As Jacques Delors has pointed out (El Paķs, Dec. 2009), this  crisis has shown how Europe is missing a historic opportunity to show leadership in the world and lead the citizens into a better future. It is no wonder that President of the European Commission J. M. Barroso had a hard time in the European Parliament (EP) being re-elected for a second term. Critical and angry new elected Members of the EP accused him of creating a Europe for companies and not for citizens. In order to be reappointed, he promised 500 million Europeans a new "social Europe".

Lets go back to basics. European integration is for the benefit of us, common and ordinary people not only multinationals and international creditors. EU, are you listening to European citizens? This time revolts are in Iceland, next time it can be Paris, Madrid, Frankfurt, London, Brussels.....and it will not be thousands but millions of angry voices. Today three European Presidents, Von Rompuy, Barroso and Zapatero promised a new system of economic governance in Europe. I believe that the European integration can bring a better future for all Europeans, no matter where they live, in our out the EU borders. So here is the challenge for  you EU institutions: should not that new system include all of us citizens - or are we too small and ignorant to participate in deciding and financing our economic future?

mbl.is Telur ósanngjarnt aš lįta almenning greiša
Tilkynna um óvišeigandi tengingu viš frétt

« Sķšasta fęrsla | Nęsta fęrsla »


1 identicon


So good to hear a voice of reason.

Gķsli Halldór (IP-tala skrįš) 10.1.2010 kl. 11:57

2 Smįmynd: Kristinn Snęvar Jónsson

Thank you for taking interest in this matter.

Your conclusions should draw the politicians attention to the issues involved - if they are made aware of them and they read your article.

I think you are right that a crisis like this in Iceland now may be a good warning sign of what the European countries should expect in their own backyard in near future, maybe already this year. When the "ordinary" citizens there begin to realize what burden is being put on their shoulders as taxpayers because of state-subsidies which have been put into their own banking system and companies for their rescue and for the benefit of their owners and capital owners in general they are not going to like it. And, accordingly, not the prime actors in that disastrous play.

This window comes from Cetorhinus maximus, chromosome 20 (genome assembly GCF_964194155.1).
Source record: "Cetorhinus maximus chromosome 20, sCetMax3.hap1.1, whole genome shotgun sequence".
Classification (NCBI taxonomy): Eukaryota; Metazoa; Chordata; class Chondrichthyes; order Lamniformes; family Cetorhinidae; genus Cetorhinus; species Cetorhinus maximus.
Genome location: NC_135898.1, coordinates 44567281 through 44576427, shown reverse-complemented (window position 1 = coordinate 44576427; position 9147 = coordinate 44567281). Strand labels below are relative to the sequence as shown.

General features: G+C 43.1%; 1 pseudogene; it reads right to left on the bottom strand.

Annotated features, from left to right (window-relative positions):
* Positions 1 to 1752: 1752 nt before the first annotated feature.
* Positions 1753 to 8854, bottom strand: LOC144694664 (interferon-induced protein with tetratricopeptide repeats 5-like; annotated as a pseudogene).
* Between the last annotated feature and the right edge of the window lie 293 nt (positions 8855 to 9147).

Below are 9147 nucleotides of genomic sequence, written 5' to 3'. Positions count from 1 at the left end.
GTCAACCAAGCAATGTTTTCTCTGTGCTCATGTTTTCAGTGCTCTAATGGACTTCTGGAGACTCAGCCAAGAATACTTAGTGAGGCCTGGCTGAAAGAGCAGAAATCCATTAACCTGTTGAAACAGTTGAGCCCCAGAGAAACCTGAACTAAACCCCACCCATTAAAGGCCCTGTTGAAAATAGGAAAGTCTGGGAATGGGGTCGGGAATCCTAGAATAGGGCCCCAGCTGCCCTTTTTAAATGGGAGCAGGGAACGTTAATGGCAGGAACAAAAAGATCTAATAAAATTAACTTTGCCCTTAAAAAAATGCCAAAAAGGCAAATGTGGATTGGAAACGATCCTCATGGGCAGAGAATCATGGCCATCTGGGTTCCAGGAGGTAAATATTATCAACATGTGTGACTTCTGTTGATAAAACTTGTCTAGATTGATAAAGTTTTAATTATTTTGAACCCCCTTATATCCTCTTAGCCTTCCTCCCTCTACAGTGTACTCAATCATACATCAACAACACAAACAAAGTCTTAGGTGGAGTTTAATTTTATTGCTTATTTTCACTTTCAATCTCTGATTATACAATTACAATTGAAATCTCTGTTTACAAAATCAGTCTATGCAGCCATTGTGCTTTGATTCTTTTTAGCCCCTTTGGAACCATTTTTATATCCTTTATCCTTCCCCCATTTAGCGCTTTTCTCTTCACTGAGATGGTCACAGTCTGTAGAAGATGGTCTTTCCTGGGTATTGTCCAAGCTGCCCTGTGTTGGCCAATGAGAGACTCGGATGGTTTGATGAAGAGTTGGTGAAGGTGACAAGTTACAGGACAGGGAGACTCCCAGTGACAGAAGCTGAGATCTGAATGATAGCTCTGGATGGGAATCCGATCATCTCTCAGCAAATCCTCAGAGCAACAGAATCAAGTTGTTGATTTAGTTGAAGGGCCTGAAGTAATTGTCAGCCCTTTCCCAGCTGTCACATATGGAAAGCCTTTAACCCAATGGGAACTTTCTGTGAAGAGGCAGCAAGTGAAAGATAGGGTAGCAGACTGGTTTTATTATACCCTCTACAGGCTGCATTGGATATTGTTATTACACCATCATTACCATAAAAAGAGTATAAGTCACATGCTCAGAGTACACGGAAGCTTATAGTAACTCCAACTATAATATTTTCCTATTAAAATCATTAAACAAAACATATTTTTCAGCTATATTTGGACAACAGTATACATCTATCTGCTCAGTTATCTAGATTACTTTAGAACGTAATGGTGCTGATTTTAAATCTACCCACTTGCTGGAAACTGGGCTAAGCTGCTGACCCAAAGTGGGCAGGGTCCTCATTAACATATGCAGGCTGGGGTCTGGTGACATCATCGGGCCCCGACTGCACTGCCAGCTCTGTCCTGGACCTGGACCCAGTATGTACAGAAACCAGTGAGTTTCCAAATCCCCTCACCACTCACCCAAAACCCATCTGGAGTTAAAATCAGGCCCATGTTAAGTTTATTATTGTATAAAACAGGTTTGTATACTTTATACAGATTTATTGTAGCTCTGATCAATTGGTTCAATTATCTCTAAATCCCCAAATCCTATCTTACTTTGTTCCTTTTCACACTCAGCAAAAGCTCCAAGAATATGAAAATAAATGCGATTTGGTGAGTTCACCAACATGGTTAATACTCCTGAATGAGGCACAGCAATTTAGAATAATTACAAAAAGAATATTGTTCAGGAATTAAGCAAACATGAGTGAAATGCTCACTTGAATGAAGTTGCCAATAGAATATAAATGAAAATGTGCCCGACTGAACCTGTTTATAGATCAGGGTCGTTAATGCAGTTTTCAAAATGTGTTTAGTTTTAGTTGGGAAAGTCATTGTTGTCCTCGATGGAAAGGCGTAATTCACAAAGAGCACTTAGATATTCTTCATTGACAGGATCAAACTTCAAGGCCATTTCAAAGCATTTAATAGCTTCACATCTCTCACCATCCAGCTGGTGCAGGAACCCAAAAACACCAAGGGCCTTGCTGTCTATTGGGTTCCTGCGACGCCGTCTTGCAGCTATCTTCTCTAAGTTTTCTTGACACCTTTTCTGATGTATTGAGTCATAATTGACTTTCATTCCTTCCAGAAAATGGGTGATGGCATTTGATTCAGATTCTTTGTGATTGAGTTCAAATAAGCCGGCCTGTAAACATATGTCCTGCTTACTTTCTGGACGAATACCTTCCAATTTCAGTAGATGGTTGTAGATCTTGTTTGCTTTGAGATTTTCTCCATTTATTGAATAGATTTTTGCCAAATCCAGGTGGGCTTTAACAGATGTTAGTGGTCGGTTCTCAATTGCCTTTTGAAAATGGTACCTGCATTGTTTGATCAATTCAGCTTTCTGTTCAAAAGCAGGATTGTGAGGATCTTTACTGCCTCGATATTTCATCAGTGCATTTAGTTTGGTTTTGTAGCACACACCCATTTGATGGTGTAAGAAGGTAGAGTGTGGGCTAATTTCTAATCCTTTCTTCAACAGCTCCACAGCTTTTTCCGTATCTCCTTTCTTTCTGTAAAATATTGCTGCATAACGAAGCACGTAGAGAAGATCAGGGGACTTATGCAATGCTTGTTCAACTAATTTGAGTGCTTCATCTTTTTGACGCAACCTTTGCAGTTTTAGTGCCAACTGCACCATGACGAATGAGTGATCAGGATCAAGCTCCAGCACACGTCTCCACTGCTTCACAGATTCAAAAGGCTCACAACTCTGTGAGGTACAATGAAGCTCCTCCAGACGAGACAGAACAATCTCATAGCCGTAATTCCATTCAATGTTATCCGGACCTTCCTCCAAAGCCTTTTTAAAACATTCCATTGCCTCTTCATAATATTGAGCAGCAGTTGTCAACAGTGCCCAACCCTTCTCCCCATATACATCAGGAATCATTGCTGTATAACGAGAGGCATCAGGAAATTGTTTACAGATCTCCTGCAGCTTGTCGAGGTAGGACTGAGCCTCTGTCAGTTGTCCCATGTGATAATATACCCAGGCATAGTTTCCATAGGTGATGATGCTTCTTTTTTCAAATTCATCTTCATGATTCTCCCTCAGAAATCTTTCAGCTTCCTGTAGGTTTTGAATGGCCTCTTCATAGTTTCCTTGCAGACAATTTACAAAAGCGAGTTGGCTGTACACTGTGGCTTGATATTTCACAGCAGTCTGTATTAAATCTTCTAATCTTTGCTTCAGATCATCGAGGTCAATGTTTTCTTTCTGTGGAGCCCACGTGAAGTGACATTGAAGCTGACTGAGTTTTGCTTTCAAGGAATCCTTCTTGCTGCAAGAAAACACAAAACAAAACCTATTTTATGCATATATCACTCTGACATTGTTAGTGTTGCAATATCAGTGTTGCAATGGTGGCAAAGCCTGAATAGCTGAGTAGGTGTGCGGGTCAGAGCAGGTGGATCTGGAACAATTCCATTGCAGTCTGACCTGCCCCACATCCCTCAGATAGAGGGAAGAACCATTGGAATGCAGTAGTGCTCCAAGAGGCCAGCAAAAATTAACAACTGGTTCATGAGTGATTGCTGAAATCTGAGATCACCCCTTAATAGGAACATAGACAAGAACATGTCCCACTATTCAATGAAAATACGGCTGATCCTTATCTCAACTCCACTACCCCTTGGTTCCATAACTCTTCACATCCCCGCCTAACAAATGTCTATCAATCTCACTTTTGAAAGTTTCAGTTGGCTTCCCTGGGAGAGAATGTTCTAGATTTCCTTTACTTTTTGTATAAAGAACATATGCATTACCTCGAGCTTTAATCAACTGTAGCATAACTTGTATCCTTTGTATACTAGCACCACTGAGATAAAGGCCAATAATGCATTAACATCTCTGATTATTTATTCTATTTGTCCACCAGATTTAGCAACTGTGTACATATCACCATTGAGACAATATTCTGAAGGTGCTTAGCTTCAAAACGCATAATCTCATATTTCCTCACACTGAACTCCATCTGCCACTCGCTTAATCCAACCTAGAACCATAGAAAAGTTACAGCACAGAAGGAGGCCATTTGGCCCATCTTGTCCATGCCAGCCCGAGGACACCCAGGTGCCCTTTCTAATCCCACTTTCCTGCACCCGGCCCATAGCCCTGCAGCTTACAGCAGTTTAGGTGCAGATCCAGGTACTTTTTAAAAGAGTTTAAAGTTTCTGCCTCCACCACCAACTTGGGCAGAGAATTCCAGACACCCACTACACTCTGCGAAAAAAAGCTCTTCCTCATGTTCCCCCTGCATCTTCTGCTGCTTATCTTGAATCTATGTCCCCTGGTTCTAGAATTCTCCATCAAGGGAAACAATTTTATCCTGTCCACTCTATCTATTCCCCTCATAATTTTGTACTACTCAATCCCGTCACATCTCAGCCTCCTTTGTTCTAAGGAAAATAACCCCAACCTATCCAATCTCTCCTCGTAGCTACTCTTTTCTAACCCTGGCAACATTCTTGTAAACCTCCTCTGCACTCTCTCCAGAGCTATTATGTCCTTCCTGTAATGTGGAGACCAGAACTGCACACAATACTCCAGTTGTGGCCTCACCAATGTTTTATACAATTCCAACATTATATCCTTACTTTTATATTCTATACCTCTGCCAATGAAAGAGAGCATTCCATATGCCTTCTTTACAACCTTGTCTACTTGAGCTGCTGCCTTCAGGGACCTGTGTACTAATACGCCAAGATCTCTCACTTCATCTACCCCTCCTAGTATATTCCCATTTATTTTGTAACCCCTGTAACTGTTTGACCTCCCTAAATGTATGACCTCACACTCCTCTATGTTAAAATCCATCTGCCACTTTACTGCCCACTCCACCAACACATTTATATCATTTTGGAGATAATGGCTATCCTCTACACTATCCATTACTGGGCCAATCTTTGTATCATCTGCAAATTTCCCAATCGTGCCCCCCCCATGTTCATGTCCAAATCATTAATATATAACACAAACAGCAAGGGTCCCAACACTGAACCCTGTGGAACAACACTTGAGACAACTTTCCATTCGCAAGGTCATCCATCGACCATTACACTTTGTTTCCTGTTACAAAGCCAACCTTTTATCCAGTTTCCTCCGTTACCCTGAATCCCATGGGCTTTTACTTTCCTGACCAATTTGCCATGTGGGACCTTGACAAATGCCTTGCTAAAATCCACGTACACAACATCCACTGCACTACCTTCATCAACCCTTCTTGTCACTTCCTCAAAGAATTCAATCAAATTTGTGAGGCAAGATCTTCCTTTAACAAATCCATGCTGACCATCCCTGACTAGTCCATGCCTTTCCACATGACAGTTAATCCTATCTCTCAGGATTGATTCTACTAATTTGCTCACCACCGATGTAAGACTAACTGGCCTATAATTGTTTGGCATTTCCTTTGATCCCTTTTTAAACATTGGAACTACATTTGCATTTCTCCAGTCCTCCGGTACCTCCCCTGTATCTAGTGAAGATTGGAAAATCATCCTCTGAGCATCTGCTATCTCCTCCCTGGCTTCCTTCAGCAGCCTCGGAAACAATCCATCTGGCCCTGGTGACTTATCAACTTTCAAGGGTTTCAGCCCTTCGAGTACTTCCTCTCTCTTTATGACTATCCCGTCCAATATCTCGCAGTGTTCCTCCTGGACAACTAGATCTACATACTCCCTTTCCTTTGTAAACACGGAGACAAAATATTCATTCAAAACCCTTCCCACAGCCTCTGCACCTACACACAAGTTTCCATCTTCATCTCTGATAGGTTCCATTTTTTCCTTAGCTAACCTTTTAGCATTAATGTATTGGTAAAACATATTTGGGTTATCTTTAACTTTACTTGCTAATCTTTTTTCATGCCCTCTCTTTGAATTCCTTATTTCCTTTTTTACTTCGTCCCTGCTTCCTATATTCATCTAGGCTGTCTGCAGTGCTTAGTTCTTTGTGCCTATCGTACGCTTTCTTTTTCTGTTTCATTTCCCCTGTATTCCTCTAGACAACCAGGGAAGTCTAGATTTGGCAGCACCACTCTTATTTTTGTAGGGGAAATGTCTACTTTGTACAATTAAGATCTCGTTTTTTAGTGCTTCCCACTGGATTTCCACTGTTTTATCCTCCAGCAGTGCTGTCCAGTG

When they realize that the EU-regulations were not sufficient nor totally adquate and the controlling institutions within each country not capable of preventing the serious impact of the financial crisis in Europe they are bound to ask serious questions, to say the least.

Kristinn Snęvar Jónsson, 10.1.2010 kl. 13:02

3 Smįmynd: Žorkell Gušnason

Thank you so much for arguing this topic in our favour.  Your input is very important - and it is of great importance that all citizens of Iceland can understand what you have said and written.  

I believe that it would be in icelandic public interest if some able person (s) would join in and translate this for that purpose.

Thank you again and again.

Žorkell Gušnason, 10.1.2010 kl. 14:36

4 Smįmynd: Svanur Gušmundsson

Thank you for this.

Svanur Gušmundsson, 10.1.2010 kl. 14:46

5 identicon

Thank you Elvira. Your knowledge supports us all.

Žvķ mišur žį hlustaši Steingrķmur J. Sigfśsson EKKI į žig į borgarafundi ! Hefši hann gert žaš žį vęrum viš ekki ķ žessum vandręšum.

Ótrślegt hvaš Ķslensk stjórnvöld eru bśinn aš lįta kśga sig til hlżšni. Viš stefndum hrašbyr ķ žaš aš vera nżlenda Breta og Hollendinga.

Nśna stķga upp sérfręšingar śt um allann heim sem segja žaš sem žś alltaf vissir Elvira. Aš okkur beri ekki aš borga. Ķ žaš minnsta bara hluta af žessu. MIklu miklu minna en bśiš er aš setja ķ svikasamning Icesave.

Thanks !

Žröstur (IP-tala skrįš) 10.1.2010 kl. 15:42

6 Smįmynd: Gušmundur Jónsson

Skżr greining eins og įšur Elvira

Takk kęrlega.

Gušmundur Jónsson, 10.1.2010 kl. 18:14

7 identicon

Kęrar žakkir Elvira, fyrir upplżsandi, raunsęjan og réttsżnan mįlflutning.

Hjörtur Hjartarson (IP-tala skrįš) 10.1.2010 kl. 21:56

8 identicon

Mig langar aš efast um, aš žaš aš borga bara innstęšueigendum śtibśa į Ķslandi, feli ķ sér mismunun, sem žś viršist telja gefiš.
Įstęšurnar eru žessar:

1. Innstęšur śtlendinga sem eiga innstęšur ķ ķslenskum śtibśum eru jafnt tryggšar sem žeirra innstęšueigenda sem eru ķslenskir, meš rķkisįbyrgšinni. Grundvöllur/ešli misjafnrar tryggingar innstęšueigenda er žvķ ekki žjóšerni per se.